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4 possible triggers for Yala bombings
Publication Date : 08-04-2014
The bombings in Yala in Thailand on Sunday and yesterday may stem from four factors, including a challenge by insurgents to the new commander of Army Region 4, Lt Gen Walit Rojanapakdee, a national security agency source said yesterday.
Walit visited the Khuhamuk Buddhist community in Yala's Muang district hours before the bombings, as one of his first assignments.
The blasts on Sunday included one at Raja Furniture on Sirorote Road in which a car bomb was set off, killing an unknown person. It is two years since the last car bomb was reported in Yala city - on March 31, 2012, at the "safety zone" intersection of Ruammit and Jongrak roads. That blast, which claimed 10 lives, took place on the same day of a bombing in Hat Yai.
Besides being a challenge to Walit and Internal Security Operations Command Region 4 Forward Com-mand at Yarang district's Sirindhorn Camp, only a kilometre from some bomb sites, the source suggested the bombings could have resulted from insurgents' inability to mount an attack last month because of beefed-up security. March also included symbolic days such as the Barisan Revolusi Nasional (BRN) founding day on March 13 and the second anniversary of the Hat Yai and Yala car bombings on March 31.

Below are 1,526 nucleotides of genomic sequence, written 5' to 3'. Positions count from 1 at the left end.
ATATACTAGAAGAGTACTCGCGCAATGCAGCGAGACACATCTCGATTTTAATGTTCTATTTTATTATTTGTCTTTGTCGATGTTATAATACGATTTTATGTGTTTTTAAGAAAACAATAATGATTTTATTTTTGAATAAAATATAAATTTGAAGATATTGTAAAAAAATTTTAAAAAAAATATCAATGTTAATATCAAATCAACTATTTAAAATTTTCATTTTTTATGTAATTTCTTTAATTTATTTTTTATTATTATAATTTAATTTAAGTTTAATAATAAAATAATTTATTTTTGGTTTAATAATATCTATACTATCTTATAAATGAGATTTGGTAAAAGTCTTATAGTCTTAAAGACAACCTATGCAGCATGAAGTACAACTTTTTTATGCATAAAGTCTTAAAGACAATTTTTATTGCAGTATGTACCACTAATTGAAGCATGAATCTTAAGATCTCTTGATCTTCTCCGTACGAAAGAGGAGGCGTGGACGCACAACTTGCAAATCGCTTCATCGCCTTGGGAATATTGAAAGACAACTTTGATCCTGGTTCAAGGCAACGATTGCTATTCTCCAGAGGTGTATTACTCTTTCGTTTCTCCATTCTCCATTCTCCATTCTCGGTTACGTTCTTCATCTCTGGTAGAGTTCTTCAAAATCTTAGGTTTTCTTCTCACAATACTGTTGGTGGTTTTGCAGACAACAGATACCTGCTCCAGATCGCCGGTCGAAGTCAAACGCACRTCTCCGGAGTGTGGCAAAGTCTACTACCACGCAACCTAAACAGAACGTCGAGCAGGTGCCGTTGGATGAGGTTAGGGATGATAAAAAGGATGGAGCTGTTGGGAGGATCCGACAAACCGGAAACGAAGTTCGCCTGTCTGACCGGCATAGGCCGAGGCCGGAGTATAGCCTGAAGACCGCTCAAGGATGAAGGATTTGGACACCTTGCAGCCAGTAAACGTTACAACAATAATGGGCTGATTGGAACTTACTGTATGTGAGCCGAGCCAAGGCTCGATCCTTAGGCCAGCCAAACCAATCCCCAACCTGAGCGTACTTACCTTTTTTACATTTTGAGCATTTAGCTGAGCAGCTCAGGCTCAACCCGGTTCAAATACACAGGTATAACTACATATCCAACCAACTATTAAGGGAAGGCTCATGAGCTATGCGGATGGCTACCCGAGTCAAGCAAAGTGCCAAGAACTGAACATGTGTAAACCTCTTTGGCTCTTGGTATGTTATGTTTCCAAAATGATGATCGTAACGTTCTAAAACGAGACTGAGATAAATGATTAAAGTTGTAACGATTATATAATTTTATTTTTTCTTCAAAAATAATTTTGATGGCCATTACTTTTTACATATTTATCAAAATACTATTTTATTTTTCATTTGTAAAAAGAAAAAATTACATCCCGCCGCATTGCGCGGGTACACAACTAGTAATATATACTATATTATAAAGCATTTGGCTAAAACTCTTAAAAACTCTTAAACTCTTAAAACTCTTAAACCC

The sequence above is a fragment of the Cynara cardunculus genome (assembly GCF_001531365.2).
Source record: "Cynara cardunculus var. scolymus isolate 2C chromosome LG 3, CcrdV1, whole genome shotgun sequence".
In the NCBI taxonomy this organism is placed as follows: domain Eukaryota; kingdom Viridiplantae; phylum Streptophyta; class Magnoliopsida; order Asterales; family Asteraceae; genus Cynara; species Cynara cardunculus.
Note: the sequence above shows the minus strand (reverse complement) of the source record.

The third factor was that security may have been looser than usual, as officers were exhausted from operations last month, while some men were sent to Bangkok for protest-related operations. Intelligence may also have been lacking, as the bombings occurred despite previous warnings of pre-Songkran blasts in Yala.
Fourth, bombings in downtown Yala may be aimed at scaring the public, so they believe insurgents have the potential to create violence at any time and anywhere, the source added.
Other security sources said the attacks in Yala's commercial area, as well as previous killings of innocent people in the region, suggested insurgents were back "full on" against the government. This may relate to BRN's YouTube announcement in December that it would no longer participate in the peace dialogue with Thailand.
Last year when the dialogue was ongoing, attacks focused on state officers, with a significant reduction in attacks on innocent citizens. Rumours that the dialogue had failed spread while violence rose, despite Malaysian facilitator Ahmad Zamzamin bin Hashim's February comment that talks would resume once Thailand sorted out its political conflicts.
All in all, it seems that the 200 billion baht (US$6.16 billion) spent to tackle violence over the past 11 years has evaporated in the explosions that claimed many lives.